Gas Stations of the Future: Biodiesel Production from Used Cooking Oil on a College Campus

Biodiesel production has the potential to both reduce foreign dependence and environmental damage (Agnew et al. 2007). It is non-toxic, biodegradable, and has lower emissions of carbon monoxide, particulate matter, and unburned hydrocarbons as compared to petroleum-based fuels. It also has health benefits because biodiesel has no sulfur or carcinogenic components. Despite the environmental and health-related advantages, biodiesel from fresh oil is not economical in the short-term. Raw materials alone account for approximately 7095% of total manufacturing costs. Thus, studies are being conducted to evaluate the feasibility of converting used cooking oil into biodiesel.— Alec Faggen 
Agnew, R., Ming, C., Lu, M., 2009. Making Biodiesel from Recycled Cooking Oil Generatd in Campus Dining Facilities. Mary Ann Liebert, Inc 2, 303307.

 Agnew and colleagues working in the Department of Civil and Environmental Engineering of the University of Cincinatti participated in one such study using a transesterification methodology to convert methanol and fryer oil from campus dining halls into biodiesel (or methyl esters) and glycerol. They began by using an acid-base titration in order to determine the amount of catalyst (sodium hydroxide) needed for their oil supply and discovered a higher content of free fatty acids compared to the majority of waste oils described in the literature, a result of the hydrolysis of triglycerides during heating.  Later, they varied the catalyst in small-scale pilot tests to determine optimal catalyst usage for each batch of recycled oil. Recycled oil requires more catalyst and higher gelling temperatures than fresh oil because frying produces free fatty acids. Filtration is also necessary to remove any remaining food debris. The catalyst (NaOH) is dissolved into the methanol and mixed for over an hour with heated cooking oil. After settling for eight hours, the glycerin’s higher density separates it from the biodiesel, so the glycerin is drained from the bottom of the reactor. After multiple washings with water to remove the catalyst and a final filtration using hairnets, the biodiesel is ready for use in a diesel engine.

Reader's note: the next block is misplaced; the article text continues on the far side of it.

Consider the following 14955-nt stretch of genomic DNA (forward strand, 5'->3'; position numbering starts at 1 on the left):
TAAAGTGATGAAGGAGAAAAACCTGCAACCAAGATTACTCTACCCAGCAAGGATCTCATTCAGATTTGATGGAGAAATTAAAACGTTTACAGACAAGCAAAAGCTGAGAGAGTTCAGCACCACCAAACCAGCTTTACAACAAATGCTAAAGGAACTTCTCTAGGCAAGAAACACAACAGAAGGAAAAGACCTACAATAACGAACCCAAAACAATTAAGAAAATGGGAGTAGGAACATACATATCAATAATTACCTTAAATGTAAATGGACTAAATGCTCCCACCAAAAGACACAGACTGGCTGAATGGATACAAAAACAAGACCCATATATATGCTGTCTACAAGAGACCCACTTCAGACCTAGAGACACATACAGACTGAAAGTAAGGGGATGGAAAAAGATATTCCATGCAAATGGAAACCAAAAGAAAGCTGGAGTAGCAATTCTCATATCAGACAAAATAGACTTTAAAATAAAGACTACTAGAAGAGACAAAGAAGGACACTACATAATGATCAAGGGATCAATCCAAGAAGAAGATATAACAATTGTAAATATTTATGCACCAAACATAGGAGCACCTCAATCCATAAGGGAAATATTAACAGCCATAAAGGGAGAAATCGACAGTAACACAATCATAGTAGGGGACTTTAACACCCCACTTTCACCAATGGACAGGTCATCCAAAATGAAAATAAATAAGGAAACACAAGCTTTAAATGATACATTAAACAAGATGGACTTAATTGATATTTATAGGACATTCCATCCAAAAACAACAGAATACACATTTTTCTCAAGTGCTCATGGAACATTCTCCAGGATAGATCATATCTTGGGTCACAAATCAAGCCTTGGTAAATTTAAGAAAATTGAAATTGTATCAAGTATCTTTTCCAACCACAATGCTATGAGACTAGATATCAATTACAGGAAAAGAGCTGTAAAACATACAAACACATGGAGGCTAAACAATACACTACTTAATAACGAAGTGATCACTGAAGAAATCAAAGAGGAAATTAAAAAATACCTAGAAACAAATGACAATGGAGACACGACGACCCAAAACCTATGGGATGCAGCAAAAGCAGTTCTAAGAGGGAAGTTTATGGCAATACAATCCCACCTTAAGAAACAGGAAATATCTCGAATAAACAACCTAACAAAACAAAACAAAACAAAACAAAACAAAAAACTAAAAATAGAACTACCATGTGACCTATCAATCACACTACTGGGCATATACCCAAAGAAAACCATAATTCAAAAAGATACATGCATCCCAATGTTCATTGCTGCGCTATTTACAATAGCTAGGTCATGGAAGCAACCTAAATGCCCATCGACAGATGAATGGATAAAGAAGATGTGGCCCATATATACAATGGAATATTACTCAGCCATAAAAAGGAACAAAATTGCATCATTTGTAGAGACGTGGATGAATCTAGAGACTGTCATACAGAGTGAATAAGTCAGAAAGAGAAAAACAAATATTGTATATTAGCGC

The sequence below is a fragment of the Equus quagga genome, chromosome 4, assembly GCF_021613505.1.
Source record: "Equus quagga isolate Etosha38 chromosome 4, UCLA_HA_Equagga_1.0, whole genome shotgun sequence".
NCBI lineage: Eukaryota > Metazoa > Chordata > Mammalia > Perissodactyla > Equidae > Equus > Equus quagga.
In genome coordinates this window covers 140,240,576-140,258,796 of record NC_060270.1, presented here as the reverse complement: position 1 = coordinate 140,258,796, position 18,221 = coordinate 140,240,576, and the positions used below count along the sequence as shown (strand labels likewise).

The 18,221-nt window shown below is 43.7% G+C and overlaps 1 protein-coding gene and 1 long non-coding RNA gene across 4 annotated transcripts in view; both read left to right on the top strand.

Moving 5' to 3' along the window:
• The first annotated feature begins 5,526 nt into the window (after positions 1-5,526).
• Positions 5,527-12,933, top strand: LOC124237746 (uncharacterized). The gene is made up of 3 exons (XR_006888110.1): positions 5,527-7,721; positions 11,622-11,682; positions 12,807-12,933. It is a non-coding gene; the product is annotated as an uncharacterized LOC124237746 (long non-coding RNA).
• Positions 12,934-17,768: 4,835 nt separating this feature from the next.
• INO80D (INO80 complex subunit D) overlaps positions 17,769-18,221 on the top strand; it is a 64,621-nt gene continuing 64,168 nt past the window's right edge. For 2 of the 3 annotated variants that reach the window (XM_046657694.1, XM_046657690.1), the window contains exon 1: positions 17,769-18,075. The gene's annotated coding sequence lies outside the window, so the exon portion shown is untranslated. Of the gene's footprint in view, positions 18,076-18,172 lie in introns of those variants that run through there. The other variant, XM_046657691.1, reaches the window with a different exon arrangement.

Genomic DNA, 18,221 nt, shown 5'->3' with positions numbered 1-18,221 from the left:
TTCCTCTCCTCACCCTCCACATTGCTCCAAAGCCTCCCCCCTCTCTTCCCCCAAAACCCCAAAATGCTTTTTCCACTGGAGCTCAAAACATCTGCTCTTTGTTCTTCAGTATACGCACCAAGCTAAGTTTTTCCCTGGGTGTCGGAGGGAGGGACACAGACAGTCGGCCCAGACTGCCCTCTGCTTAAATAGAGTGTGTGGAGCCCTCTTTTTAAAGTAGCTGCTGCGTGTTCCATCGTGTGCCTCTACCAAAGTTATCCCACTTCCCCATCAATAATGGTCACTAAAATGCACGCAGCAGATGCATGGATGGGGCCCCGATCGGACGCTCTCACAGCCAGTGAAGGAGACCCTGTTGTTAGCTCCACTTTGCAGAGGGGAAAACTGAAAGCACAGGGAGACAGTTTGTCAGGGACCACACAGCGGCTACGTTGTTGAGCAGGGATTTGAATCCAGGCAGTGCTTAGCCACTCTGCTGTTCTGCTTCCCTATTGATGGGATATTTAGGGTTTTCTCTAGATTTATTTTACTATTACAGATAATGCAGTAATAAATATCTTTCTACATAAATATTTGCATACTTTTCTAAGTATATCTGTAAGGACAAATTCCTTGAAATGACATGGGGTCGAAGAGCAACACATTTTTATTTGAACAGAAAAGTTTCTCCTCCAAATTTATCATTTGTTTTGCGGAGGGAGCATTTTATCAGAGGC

Since the start of the project in 2007, the University of Cincinnati has produced hundreds of gallons of biodiesel. The fuel has been successfully tested in a Jeep’s diesel engine, and it is in the process of being used by both delivery fleets and shuttle services.  The university has also signed an agreement to use 2% biodiesel in its utility plant plants, providing an example to both its own community and other universities by demonstrating the viability of a more environmental and economical means for energy production. 

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